I know I could ride a bike all day if needed if I took a 30 min break in every 2 hour interval and probably kept my pace to about 14 mph or under, but is that giving me a workout like I am doing this for? Or is what I am doing better for overall conditioning and fitness? ]
Care to give any positive feedback to these questions? I do know this is working for me fitness wise, but am wondering if the occational LSD in the fashion of better eating habits that day and slower pace to do a 100mile ride be as beneficial as just doing the shorter 2 hour burst workouts I am doing- am I just wasting time on more of a long leasure stroll to get the same outcome? I am not prepping for any long distance endurance competition, just came in here inquiring as to how and why others ride far and it appears just that- for competition. like I said, I choose fitness and alot of times time is of the essence for me so I need to do it in shorter bursts- BUT will the ramdon longer slower ride when time is fitting benefit me?
Sorry I should have put a smiley face after the excuse comment. I didn't mean for that to be insulting.
I'm not a fan of LSD. I think it's a waste of time. You do need to have recovery rides but they don't have to be long. Just like you don't have to train long distances to do them.
How do you do it??? That is a huge question that books have been written on. Just so you know, on a 24-48hr race where I'm riding 300-500 miles I don't get off the bike unless I absolutely have to. Back to your question. The first thing you need to know is that everyone is different and there are lots of ways to skin this cat. But, there are some generalities that are constant.
Nutrition: 200-350 calories/hr is what you need to be taking in. This needs to be easily digested foods (often liquid). The harder your effort the lower that number is! It's a little counter-intuitive. There are lots of good fuels out there that you do not have to get off your bike to use. Perpetuem, Spiz, Ensure, and Boost are a few. Water and electrolyte intake are also critical. This is very individual so experimenting is the way to learn here.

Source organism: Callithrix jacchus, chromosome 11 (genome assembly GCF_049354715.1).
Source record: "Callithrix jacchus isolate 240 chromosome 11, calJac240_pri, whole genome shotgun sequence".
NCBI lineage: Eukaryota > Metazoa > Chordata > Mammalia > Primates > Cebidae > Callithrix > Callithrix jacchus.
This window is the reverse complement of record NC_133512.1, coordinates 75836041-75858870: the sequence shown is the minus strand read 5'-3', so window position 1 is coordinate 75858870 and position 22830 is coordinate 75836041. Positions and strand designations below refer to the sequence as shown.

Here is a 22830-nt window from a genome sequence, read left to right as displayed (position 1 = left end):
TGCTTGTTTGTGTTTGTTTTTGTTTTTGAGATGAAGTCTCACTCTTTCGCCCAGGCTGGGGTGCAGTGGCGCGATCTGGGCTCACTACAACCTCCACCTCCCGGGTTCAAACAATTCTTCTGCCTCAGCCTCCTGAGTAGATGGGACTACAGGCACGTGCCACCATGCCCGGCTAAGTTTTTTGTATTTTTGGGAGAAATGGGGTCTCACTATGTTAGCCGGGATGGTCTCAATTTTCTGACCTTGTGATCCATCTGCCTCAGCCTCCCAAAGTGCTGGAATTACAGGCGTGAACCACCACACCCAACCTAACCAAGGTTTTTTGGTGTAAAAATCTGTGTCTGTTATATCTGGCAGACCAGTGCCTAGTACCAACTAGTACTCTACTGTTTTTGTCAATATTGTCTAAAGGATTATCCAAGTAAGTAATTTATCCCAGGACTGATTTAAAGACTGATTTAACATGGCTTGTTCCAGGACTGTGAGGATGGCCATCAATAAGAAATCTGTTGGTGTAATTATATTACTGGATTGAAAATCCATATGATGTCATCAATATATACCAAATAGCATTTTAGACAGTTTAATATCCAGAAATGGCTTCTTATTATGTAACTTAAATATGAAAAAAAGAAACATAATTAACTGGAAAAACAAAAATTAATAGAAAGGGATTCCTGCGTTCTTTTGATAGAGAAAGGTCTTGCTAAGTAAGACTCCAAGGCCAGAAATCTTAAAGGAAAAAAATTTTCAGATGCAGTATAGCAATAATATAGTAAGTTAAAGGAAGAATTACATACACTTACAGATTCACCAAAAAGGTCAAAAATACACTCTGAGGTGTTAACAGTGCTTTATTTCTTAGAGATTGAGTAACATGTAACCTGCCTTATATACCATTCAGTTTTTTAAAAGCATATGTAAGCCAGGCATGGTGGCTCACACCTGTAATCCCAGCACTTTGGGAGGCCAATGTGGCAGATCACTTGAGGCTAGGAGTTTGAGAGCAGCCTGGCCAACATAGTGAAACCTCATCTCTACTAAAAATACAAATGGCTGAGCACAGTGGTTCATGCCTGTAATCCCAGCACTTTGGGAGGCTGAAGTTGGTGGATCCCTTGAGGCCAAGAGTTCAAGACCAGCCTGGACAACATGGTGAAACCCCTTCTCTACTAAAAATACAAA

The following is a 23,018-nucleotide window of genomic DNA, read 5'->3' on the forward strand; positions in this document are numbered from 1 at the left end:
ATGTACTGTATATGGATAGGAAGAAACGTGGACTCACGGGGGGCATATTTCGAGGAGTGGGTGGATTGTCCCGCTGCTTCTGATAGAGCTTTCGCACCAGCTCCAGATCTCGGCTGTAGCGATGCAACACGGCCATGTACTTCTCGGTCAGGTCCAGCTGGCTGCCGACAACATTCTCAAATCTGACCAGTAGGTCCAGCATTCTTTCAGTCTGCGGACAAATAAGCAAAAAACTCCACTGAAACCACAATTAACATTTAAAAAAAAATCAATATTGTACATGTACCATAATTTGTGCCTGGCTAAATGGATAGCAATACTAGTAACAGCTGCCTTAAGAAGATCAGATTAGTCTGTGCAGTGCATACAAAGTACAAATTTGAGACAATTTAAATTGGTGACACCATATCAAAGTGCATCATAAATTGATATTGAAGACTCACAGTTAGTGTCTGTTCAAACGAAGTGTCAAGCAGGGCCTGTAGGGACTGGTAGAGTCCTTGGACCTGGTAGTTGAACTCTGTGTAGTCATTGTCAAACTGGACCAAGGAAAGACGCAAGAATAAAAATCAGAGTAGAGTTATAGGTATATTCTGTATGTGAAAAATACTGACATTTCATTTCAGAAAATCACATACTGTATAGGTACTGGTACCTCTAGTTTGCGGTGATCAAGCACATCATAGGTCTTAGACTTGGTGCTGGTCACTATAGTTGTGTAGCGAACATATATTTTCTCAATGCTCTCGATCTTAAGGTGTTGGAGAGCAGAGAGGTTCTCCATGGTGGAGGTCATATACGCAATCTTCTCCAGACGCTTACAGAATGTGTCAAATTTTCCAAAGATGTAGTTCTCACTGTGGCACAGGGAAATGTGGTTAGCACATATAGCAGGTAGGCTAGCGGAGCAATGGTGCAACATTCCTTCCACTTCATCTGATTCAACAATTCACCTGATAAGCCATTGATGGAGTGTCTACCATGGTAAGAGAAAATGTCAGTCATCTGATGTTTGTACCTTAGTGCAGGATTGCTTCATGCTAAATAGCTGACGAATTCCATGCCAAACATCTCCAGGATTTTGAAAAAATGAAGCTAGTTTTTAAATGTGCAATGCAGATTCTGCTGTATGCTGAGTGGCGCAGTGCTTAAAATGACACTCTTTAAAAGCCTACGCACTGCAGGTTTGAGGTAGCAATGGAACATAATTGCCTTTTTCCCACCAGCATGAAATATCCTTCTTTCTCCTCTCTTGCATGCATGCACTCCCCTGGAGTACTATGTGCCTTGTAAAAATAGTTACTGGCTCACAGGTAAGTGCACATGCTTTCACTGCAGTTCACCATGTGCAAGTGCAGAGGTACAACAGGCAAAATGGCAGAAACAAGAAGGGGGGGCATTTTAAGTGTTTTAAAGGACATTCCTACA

Effort:No, you cannot ride at 100% for 300 miles. There is a limited supply of fuel in your body. Once it's used up you're done until you can replenish your reserves. You can ride at something like 60% for that distance with short bursts to 100%. If you get yourself into the "red" zone (this is different for everyone) it will take a long time to recover. This just takes experience and knowing your body. A HRM is useful for a lot of people. You don't need to ride 14mph to be able to ride all day. I've done 200kms (118 miles) in 4hrs and 45 minutes. That's hardly 14mph.
Training: My training rides are in the 30-50 mile range during the week with a long ride on the weekend 70-100miles. I alternate between climbing, interval training and recovery rides. I'll go out and do some doubles and night rides. That's it.
Last edited by Homeyba; 01-15-12 at 02:11 PM.
It doesn't get harder, you just go slower.
"be careful this rando stuff is addictive and dan's the 'pusher'."
So if I go out on a 60 mile "training ride" at a conversational pace, I'm just wasting my time (from a 'training' standpoint)?
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60 miles isn't a long ride. If you want to do that and/or are just having a fun ride with your buddies then no. It's not a waste of time. It's just not going to be beneficial in making you faster or better. I know a lot of people who ride a huge number of miles every year but still struggle to make control times on brevets. If you are happy with the speed you are doing, you are making cut-offs and getting plenty of sleep on multi-day brevets then you don't need to get faster and the status-qua is just fine. If you are looking to improve and get faster then yes, it's a waste of time.